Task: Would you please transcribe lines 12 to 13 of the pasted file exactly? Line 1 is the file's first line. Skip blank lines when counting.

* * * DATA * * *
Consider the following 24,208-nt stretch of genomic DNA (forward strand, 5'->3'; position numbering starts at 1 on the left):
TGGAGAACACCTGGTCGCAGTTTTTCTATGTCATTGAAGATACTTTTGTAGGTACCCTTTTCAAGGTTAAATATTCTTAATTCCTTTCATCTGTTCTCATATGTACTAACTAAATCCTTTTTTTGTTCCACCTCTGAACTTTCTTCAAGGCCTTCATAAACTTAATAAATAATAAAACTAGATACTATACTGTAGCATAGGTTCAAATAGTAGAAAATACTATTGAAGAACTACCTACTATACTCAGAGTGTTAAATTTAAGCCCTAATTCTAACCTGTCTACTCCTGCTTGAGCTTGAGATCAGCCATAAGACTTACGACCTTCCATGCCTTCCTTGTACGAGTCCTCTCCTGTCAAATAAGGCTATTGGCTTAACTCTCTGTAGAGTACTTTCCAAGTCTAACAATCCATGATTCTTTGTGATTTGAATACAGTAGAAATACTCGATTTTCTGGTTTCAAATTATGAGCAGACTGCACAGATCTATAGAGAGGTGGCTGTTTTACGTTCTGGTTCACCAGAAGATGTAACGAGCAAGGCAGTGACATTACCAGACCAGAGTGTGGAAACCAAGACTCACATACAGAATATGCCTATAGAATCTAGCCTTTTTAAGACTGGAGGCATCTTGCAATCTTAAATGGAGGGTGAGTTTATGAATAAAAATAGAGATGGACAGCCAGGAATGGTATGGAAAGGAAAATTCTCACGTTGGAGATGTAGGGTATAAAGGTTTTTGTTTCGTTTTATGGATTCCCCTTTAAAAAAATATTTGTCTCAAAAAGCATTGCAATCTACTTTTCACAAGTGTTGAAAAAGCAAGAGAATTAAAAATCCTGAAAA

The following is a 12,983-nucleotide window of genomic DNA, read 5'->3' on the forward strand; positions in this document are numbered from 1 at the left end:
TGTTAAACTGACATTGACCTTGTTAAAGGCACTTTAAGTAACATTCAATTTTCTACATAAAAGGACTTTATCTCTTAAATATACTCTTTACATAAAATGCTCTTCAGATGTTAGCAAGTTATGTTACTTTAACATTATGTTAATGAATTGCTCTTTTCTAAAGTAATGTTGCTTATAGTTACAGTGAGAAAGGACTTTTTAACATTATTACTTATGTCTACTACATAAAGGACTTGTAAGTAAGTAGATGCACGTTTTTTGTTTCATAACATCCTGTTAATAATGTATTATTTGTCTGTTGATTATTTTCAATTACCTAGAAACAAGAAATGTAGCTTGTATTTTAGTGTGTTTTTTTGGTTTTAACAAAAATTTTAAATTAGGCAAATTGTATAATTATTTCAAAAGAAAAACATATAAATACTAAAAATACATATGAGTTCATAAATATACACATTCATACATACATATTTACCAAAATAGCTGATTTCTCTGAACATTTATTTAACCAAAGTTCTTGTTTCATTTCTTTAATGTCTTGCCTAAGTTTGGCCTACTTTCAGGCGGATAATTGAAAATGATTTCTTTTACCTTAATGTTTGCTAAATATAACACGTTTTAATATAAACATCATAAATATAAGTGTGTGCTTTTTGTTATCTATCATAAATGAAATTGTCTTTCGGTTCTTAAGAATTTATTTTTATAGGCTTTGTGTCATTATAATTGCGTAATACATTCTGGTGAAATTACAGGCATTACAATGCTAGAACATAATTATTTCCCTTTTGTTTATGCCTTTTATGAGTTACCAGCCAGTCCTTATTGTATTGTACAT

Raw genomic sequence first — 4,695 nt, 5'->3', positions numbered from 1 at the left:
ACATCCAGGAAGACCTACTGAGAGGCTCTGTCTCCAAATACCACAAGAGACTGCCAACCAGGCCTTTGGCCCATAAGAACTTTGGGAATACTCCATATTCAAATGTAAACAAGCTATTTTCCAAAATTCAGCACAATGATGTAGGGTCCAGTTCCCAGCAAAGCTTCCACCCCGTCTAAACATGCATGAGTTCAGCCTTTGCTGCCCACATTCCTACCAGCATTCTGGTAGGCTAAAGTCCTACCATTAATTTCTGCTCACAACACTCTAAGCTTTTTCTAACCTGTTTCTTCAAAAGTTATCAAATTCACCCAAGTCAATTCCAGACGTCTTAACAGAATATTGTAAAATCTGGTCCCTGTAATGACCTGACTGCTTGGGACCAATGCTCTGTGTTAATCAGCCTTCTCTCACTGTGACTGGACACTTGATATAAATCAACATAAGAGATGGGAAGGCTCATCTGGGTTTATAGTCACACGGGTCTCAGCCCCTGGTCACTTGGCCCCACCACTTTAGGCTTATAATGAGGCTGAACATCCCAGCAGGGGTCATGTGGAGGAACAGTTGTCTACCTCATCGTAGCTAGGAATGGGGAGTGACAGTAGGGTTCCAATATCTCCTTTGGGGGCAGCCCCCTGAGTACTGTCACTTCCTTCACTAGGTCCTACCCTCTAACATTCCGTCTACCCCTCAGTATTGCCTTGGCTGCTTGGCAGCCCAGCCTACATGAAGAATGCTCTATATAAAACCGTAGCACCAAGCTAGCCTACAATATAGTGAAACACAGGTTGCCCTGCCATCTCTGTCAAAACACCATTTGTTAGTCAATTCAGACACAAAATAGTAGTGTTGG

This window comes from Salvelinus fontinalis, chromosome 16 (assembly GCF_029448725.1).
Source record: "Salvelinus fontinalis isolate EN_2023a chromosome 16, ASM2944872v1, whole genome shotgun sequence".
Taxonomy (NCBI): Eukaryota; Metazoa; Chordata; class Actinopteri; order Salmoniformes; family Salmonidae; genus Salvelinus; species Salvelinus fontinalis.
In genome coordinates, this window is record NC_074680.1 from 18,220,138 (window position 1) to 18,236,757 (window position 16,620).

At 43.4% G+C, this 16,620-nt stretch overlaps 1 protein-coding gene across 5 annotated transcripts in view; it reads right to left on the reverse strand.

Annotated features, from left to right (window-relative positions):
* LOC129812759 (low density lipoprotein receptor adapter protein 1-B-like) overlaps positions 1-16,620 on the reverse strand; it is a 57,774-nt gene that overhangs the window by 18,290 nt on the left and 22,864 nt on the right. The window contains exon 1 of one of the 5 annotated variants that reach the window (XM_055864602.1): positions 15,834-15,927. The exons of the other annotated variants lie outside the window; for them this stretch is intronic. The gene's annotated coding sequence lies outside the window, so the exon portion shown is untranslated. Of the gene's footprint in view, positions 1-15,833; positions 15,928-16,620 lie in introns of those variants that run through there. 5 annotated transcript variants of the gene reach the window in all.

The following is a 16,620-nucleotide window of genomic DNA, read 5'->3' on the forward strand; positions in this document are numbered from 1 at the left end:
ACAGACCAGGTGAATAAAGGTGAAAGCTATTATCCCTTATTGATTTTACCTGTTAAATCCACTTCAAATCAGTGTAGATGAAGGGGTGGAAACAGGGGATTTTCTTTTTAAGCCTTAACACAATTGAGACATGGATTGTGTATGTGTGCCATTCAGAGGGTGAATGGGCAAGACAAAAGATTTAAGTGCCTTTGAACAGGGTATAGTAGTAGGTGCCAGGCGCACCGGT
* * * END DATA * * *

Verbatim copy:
Annotated features, from left to right (window-relative positions):
* LOC129812759 (low density lipoprotein receptor adapter protein 1-B-like) overlaps positions 1-16,620 on the reverse strand; it is a 57,774-nt gene that overhangs the window by 18,290 nt on the left and 22,864 nt on the right. The window contains exon 1 of one of the 5 annotated variants that reach the window (XM_055864602.1): positions 15,834-15,927. The exons of the other annotated variants lie outside the window; for them this stretch is intronic. The gene's annotated coding sequence lies outside the window, so the exon portion shown is untranslated. Of the gene's footprint in view, positions 1-15,833; positions 15,928-16,620 lie in introns of those variants that run through there. 5 annotated transcript variants of the gene reach the window in all.